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Voters just say no

November 09, 2005

SPECIAL ELECTIONS ARE no longer so special for the governor who was dispatched to Sacramento two years ago to fix state government in an extraordinary recall election.

On Tuesday, the governor's two most important proposals -- Propositions 76 and 77, constitutional amendments intended to bolster the governor's power to address the state's financial crises and to take the power of drawing voting districts away from the Legislature -- lost by wide margins.

That's good news and bad news. The state does need to become more adept at balancing its books, but Proposition 76 would have gone too far in altering the balance of power between the governor and the Legislature. Proposition 77, on the other hand, was a worthy attempt to stop incumbent-protecting gerrymandering, and its failure should be mourned.

Compounding the sense of an electorate wary of the entire process, and of the deluge of ads that a quarter-billion dollars (a record) bought, voters resoundingly rejected both propositions dealing with prescription drugs, along with a measure about energy regulation. Proposition 73, which ill-advisedly requires parental notification for an abortion for a minor, also seemed headed for defeat. The vote tally on Proposition 75, which would require public employee unions to seek permission from members before dues can be spent on political activities, was too close to call as we write this, suggesting that the governor's message that those unions wield too much power in Sacramento still had some resonance.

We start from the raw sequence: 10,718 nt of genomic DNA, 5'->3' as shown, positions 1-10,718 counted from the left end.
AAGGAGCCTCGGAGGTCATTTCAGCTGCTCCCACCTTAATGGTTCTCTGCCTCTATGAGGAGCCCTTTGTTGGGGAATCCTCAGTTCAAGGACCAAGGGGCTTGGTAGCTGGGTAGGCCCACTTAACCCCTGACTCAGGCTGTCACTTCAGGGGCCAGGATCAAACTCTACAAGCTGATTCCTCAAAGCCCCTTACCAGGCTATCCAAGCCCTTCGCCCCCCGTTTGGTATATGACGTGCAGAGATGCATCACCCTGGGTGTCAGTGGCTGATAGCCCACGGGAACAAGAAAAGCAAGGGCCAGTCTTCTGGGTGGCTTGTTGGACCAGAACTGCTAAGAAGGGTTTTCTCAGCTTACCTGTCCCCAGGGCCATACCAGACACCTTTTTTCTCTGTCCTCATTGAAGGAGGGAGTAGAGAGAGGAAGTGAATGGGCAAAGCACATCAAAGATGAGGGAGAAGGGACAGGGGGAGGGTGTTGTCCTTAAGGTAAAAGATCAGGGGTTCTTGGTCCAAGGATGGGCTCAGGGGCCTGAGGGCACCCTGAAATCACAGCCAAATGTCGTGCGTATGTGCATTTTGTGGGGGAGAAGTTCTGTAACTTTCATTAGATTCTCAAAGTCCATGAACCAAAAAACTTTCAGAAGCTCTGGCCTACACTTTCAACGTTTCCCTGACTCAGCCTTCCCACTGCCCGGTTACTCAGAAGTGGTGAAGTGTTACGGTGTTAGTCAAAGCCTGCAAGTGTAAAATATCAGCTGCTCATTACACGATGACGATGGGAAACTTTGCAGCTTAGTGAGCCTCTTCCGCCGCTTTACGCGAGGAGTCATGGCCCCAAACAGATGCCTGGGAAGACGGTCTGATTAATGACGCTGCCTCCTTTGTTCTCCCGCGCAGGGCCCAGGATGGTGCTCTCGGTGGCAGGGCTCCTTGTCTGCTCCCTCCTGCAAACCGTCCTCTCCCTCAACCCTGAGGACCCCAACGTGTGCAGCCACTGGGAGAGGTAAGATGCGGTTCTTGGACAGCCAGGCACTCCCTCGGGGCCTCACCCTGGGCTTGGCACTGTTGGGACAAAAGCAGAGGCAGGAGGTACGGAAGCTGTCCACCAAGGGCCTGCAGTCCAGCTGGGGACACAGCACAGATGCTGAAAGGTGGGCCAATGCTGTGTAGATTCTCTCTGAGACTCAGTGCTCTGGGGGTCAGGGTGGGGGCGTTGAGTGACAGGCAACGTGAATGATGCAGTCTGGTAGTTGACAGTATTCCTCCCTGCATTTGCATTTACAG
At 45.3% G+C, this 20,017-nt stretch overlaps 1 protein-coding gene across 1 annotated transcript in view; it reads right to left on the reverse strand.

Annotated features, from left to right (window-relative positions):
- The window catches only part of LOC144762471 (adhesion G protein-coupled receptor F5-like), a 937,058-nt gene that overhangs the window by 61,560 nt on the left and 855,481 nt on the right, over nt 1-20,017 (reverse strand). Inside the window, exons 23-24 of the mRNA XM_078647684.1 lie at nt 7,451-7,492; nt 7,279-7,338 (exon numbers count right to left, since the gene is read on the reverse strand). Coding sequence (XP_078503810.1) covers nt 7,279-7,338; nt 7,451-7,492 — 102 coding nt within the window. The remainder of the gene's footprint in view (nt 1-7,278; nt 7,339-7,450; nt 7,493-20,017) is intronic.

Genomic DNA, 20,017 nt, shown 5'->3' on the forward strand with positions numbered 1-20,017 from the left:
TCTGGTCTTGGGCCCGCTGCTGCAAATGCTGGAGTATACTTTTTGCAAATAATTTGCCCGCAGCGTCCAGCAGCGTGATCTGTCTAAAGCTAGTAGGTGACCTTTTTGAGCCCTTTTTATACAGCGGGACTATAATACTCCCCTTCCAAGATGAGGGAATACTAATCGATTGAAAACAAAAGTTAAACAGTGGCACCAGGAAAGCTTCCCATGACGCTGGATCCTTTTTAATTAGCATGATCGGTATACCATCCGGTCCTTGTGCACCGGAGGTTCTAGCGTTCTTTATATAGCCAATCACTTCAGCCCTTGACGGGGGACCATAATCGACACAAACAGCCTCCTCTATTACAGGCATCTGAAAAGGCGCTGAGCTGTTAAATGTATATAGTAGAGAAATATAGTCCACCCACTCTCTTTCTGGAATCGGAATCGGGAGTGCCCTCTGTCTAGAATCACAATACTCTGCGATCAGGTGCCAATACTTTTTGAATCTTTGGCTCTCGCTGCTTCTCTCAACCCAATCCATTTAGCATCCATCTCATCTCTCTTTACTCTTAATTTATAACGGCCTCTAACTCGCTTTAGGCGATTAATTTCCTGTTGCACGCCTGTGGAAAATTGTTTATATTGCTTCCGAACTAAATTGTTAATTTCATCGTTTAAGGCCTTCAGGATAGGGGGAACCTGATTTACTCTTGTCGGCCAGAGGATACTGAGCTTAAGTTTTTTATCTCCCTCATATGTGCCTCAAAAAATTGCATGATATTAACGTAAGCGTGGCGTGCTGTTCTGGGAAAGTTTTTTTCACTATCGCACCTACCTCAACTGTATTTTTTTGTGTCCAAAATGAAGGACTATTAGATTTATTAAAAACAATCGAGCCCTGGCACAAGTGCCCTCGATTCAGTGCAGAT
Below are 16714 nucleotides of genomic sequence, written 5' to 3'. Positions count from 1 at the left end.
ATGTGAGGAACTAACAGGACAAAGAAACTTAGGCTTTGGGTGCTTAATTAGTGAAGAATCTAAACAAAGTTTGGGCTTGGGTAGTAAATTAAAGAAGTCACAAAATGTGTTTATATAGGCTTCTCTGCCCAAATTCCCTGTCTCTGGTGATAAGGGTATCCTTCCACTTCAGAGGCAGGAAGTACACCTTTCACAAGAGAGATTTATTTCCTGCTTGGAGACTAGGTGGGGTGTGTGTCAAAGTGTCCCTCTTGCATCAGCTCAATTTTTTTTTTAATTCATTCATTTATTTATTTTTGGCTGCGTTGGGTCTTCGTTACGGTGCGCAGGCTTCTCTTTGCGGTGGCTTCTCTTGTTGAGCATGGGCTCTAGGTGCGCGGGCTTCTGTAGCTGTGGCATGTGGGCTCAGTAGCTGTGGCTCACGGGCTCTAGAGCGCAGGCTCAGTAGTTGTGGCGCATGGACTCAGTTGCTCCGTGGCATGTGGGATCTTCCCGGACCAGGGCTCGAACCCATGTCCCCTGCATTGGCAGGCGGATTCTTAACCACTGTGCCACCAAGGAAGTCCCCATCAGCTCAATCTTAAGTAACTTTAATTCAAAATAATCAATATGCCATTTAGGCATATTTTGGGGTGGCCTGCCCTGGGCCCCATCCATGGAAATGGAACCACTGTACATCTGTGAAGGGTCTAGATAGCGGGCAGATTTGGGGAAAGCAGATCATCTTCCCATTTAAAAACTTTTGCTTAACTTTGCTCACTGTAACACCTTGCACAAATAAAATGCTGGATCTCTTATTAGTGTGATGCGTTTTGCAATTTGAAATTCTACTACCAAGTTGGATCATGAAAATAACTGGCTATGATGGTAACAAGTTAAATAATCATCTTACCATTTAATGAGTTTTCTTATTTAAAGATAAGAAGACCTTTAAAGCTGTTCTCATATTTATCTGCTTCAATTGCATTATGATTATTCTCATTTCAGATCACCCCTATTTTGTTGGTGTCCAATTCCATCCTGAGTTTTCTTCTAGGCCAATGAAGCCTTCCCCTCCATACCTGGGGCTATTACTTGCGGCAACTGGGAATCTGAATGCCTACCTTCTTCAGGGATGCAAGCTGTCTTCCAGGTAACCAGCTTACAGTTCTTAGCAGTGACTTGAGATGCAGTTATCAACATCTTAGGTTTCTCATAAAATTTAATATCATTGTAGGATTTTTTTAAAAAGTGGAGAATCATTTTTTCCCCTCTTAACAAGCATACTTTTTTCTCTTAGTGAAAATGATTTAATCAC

But no amount of political spin can alter the perception that the governor, who a year ago seemed invincible, has suffered a staggering defeat. The logical message of this election for him is that voters want him to get back to the business of governing. But, of course, the trouble with holding this special election in the first place is that it will soon be followed by, well, the ordinary election season, depriving the governor and the Democratic leaders in Sacramento of time to catch their breaths or to pretend to hunker down to do some actual governing.

Democrats are likely to see Arnold Schwarzenegger, wounded by the enmity of firefighters, teachers and police who opposed his anti-union agenda, as vulnerable in a 2006 reelection fight. They may simply refuse to sit down and compromise, assuming they can win back the governorship.

That's a shame. Voters really do want better schools, a balanced state budget, safe communities and better streets and highways. But they are really tired of being asked to pass all the laws themselves.

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